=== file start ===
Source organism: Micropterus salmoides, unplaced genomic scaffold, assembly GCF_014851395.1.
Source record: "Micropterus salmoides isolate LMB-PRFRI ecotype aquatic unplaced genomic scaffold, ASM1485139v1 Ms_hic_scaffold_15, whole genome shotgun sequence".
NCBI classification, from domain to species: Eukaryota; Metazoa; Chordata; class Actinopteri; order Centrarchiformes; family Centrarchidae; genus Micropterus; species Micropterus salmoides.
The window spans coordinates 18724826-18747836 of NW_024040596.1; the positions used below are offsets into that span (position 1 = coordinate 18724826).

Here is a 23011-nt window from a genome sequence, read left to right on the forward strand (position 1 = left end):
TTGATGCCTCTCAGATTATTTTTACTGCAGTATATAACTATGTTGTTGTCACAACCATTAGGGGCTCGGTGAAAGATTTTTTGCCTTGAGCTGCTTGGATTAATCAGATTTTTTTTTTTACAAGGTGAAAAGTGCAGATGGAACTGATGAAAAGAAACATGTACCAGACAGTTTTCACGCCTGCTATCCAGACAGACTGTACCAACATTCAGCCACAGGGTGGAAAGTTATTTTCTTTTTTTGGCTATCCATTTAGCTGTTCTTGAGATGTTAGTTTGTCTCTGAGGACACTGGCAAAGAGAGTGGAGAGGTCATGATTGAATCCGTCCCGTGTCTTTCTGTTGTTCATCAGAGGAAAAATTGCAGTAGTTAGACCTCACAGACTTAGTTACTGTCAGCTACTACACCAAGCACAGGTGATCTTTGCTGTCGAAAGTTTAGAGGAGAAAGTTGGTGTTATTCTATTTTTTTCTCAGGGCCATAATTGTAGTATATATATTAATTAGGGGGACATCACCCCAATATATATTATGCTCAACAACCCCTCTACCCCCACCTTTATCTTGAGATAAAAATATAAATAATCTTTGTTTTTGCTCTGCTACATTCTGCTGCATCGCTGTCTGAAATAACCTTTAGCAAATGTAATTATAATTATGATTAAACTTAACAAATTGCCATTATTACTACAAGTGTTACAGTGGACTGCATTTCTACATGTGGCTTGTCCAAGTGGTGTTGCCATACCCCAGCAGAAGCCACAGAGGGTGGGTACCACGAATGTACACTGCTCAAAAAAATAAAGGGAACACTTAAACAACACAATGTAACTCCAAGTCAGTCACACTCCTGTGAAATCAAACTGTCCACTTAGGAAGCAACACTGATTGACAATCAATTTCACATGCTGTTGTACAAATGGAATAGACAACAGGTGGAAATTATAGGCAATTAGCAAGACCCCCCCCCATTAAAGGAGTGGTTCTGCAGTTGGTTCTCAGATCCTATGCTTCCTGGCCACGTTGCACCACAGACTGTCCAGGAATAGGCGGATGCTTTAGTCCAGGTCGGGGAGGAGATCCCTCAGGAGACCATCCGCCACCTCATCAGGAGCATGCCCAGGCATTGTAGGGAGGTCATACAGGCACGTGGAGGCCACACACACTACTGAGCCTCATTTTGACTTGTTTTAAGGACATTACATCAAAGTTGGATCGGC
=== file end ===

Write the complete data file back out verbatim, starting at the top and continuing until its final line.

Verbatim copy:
Source organism: Micropterus salmoides, unplaced genomic scaffold, assembly GCF_014851395.1.
Source record: "Micropterus salmoides isolate LMB-PRFRI ecotype aquatic unplaced genomic scaffold, ASM1485139v1 Ms_hic_scaffold_15, whole genome shotgun sequence".
NCBI classification, from domain to species: Eukaryota; Metazoa; Chordata; class Actinopteri; order Centrarchiformes; family Centrarchidae; genus Micropterus; species Micropterus salmoides.
The window spans coordinates 18724826-18747836 of NW_024040596.1; the positions used below are offsets into that span (position 1 = coordinate 18724826).

Here is a 23011-nt window from a genome sequence, read left to right on the forward strand (position 1 = left end):
TTGATGCCTCTCAGATTATTTTTACTGCAGTATATAACTATGTTGTTGTCACAACCATTAGGGGCTCGGTGAAAGATTTTTTGCCTTGAGCTGCTTGGATTAATCAGATTTTTTTTTTTACAAGGTGAAAAGTGCAGATGGAACTGATGAAAAGAAACATGTACCAGACAGTTTTCACGCCTGCTATCCAGACAGACTGTACCAACATTCAGCCACAGGGTGGAAAGTTATTTTCTTTTTTTGGCTATCCATTTAGCTGTTCTTGAGATGTTAGTTTGTCTCTGAGGACACTGGCAAAGAGAGTGGAGAGGTCATGATTGAATCCGTCCCGTGTCTTTCTGTTGTTCATCAGAGGAAAAATTGCAGTAGTTAGACCTCACAGACTTAGTTACTGTCAGCTACTACACCAAGCACAGGTGATCTTTGCTGTCGAAAGTTTAGAGGAGAAAGTTGGTGTTATTCTATTTTTTTCTCAGGGCCATAATTGTAGTATATATATTAATTAGGGGGACATCACCCCAATATATATTATGCTCAACAACCCCTCTACCCCCACCTTTATCTTGAGATAAAAATATAAATAATCTTTGTTTTTGCTCTGCTACATTCTGCTGCATCGCTGTCTGAAATAACCTTTAGCAAATGTAATTATAATTATGATTAAACTTAACAAATTGCCATTATTACTACAAGTGTTACAGTGGACTGCATTTCTACATGTGGCTTGTCCAAGTGGTGTTGCCATACCCCAGCAGAAGCCACAGAGGGTGGGTACCACGAATGTACACTGCTCAAAAAAATAAAGGGAACACTTAAACAACACAATGTAACTCCAAGTCAGTCACACTCCTGTGAAATCAAACTGTCCACTTAGGAAGCAACACTGATTGACAATCAATTTCACATGCTGTTGTACAAATGGAATAGACAACAGGTGGAAATTATAGGCAATTAGCAAGACCCCCCCCCATTAAAGGAGTGGTTCTGCAGTTGGTTCTCAGATCCTATGCTTCCTGGCCACGTTGCACCACAGACTGTCCAGGAATAGGCGGATGCTTTAGTCCAGGTCGGGGAGGAGATCCCTCAGGAGACCATCCGCCACCTCATCAGGAGCATGCCCAGGCATTGTAGGGAGGTCATACAGGCACGTGGAGGCCACACACACTACTGAGCCTCATTTTGACTTGTTTTAAGGACATTACATCAAAGTTGGATCGGC